Search tips
Search criteria 


Logo of nihpaAbout Author manuscriptsSubmit a manuscriptHHS Public Access; Author Manuscript; Accepted for publication in peer reviewed journal;
Trends Immunol. Author manuscript; available in PMC 2010 June 1.
Published in final edited form as:
PMCID: PMC2704572

Is complement good or bad for cancer patients? A new perspective on an old dilemma


Several studies of human cancers have established that chronic and insidious inflammation promotes the process of carcinogenesis and exacerbates the growth of existing tumors. Conversely, acute inflammation seems to have the opposite effect. Recent discoveries indicate that this dualism in the role of inflammation in cancer is mirrored by the effects of the complement system on this disease process. Previous studies have suggested that complement proteins can contribute to the immune surveillance of malignant tumors. However, a very recent study has indicated that complement proteins can also promote tumor growth. Here, we describe our current understanding of the role of complement in tumor development and progression.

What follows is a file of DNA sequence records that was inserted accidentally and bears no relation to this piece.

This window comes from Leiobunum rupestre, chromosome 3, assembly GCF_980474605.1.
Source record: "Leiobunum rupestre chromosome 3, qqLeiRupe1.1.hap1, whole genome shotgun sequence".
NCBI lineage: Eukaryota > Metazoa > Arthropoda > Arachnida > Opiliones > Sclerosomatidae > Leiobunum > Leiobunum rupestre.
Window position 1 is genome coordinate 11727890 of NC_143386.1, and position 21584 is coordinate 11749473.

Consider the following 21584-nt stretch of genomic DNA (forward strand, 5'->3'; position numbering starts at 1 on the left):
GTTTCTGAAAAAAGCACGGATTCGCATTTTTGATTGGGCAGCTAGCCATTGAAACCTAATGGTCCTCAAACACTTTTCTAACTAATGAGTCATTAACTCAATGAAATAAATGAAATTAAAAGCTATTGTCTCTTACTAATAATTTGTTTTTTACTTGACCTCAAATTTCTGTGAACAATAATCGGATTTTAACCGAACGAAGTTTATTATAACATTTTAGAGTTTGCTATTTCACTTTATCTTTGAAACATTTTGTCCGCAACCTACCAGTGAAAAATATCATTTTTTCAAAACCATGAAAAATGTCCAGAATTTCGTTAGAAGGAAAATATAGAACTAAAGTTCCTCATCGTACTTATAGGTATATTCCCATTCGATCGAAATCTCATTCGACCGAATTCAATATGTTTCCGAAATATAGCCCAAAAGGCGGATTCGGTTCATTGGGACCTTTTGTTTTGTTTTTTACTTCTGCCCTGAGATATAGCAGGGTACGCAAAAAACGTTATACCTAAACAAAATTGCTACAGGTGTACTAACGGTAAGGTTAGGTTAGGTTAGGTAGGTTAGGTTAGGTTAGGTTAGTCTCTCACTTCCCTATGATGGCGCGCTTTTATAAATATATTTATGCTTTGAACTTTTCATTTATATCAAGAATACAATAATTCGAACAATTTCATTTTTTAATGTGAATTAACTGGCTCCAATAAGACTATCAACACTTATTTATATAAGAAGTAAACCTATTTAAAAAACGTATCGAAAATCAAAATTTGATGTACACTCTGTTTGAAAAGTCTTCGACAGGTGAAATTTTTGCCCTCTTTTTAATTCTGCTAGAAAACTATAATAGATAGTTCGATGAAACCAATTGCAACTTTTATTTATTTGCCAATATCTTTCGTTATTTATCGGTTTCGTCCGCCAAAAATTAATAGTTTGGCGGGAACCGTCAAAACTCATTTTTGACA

Cancer research has historically focused mainly on tumor cells, devoting relatively little attention to the importance of the tumor microenvironment in the initiation, development and progression of malignant lesions. Only in recent years has the role of host-derived factors, such as components of the immune system, been widely appreciated. This lack of interest in the contribution of host-derived factors to the process of carcinogenesis is surprising in light of the discoveries made more than 100 years ago by Rudolph Virchow [1] and William Coley [2].